I have been using this guy for 5+ years, it did a lot of good jobs...chopping and grinding.. Recently I found it also can be a dough maker and it did an amazing job! Just pour some water and add flour and press "grind"! Now I am thinking of buying the same model but a bigger one!
I first borrowed a generic tool from a friend. The pipe would not stay stationary in the vice part, regardless of how much I tightened the screws. The Ridgid tool really did the job. Pipe did not slide at all, and it made perfect flares.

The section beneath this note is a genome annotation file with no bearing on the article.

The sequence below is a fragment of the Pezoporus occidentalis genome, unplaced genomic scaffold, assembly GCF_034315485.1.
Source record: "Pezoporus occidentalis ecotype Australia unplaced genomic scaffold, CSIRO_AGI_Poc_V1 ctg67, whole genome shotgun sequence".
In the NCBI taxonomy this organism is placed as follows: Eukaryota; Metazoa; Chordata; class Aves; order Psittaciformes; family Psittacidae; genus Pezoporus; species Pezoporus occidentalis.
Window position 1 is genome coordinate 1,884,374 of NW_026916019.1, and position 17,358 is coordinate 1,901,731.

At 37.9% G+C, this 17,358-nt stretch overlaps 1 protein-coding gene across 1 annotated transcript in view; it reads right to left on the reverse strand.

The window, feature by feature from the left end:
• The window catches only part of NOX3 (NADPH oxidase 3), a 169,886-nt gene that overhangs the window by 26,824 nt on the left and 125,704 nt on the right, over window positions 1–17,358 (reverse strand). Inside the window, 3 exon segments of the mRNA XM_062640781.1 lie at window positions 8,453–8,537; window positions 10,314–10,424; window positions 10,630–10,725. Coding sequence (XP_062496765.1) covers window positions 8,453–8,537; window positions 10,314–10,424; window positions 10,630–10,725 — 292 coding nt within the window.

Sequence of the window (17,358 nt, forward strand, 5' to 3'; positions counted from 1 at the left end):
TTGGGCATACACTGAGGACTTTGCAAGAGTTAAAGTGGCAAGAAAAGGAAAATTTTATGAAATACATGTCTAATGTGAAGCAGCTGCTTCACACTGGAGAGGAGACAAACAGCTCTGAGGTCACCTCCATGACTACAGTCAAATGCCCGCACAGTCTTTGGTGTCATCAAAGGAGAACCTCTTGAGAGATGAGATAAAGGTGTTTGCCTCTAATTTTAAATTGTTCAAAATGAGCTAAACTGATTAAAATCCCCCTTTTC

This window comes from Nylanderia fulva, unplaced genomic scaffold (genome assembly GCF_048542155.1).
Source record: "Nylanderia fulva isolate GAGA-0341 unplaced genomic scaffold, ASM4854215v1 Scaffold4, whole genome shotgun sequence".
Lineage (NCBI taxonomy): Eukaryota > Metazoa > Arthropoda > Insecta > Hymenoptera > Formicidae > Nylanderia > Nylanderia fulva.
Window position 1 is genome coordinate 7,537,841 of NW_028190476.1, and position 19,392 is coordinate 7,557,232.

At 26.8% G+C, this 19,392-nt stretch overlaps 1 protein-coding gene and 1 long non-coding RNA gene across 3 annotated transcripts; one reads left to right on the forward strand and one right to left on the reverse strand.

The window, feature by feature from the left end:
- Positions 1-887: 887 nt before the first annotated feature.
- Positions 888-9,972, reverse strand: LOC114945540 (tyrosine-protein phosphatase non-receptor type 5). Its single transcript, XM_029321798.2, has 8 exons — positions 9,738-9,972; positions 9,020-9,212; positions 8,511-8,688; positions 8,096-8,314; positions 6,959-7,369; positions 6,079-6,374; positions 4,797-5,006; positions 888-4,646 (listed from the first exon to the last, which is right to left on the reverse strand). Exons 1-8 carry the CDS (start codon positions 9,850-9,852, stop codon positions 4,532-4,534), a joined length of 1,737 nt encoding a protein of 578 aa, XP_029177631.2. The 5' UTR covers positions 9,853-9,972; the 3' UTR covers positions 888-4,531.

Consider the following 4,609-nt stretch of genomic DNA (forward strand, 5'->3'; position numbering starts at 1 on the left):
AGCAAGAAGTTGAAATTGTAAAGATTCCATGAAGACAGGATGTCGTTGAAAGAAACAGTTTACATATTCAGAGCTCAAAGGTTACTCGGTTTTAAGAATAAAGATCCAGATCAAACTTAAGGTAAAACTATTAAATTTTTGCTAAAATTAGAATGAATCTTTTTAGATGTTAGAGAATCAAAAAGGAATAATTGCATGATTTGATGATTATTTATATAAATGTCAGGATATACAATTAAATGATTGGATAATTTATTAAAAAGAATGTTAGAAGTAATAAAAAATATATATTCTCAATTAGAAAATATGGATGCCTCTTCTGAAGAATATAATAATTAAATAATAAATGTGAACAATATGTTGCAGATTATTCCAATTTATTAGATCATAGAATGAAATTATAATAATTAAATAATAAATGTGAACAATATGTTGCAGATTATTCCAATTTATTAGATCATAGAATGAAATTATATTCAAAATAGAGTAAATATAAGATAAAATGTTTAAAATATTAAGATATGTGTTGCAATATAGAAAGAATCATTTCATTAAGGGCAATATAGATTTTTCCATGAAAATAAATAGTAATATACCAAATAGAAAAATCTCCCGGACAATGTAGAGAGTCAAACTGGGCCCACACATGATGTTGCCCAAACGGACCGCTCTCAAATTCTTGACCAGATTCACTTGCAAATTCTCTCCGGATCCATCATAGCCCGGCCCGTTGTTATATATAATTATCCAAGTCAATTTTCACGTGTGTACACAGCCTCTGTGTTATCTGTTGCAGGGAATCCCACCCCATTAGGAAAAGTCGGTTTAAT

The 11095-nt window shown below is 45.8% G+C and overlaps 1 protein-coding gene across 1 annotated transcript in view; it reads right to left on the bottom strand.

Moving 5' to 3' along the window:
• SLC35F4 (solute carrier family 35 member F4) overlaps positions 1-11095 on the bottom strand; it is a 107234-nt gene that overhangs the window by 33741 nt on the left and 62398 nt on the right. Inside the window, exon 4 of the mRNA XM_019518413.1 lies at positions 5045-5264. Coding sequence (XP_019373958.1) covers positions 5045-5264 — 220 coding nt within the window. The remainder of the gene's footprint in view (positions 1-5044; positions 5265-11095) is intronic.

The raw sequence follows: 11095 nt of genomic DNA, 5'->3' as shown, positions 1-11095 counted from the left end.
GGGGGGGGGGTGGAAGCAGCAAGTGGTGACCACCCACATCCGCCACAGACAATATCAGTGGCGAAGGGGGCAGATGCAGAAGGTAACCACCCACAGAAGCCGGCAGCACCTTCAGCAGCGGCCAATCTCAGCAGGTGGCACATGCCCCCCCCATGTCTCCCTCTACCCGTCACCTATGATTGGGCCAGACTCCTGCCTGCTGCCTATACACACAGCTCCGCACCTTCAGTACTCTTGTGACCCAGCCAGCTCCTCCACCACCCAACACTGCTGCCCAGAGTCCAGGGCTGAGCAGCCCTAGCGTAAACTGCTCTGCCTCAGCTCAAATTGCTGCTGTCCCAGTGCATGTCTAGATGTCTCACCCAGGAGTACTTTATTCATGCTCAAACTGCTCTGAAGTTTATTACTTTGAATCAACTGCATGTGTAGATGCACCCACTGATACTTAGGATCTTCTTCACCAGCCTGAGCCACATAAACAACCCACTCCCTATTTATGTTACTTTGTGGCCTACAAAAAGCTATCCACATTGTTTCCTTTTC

This works well, and removes blockages that other consumer products can't--or can't conveniently. But there are a few things to remember: 1. Robustly seal off overflow drains in sinks and tubs. (In tubs, you'll have to unscrew the guard grill over the drain.) E.g., in round overflow drains, hammer in corks or rubber stoppers--and have a third hand holding them in too, if possible. In oval overflow drains, plug them with wet towels and tape them in with gorilla tape -- and have a third hand over them too. If you don't, there's a risk of splattering a wide area with dirty water. (This seems like a lot of work, but it only takes a few minutes.) 2. Hold the blaster tight to the drain with as much weight as you can. Otherwise its blast effect will be weakened and you may get wet. (There should be water above the drain level for greatest effect.) 3. If the blaster seems to lose the ability to be pumped up--i.e., if the air leaks out as it is being pumped--lubricate the pump rod with lithium grease. (Or, in a pinch, cooking oil.)
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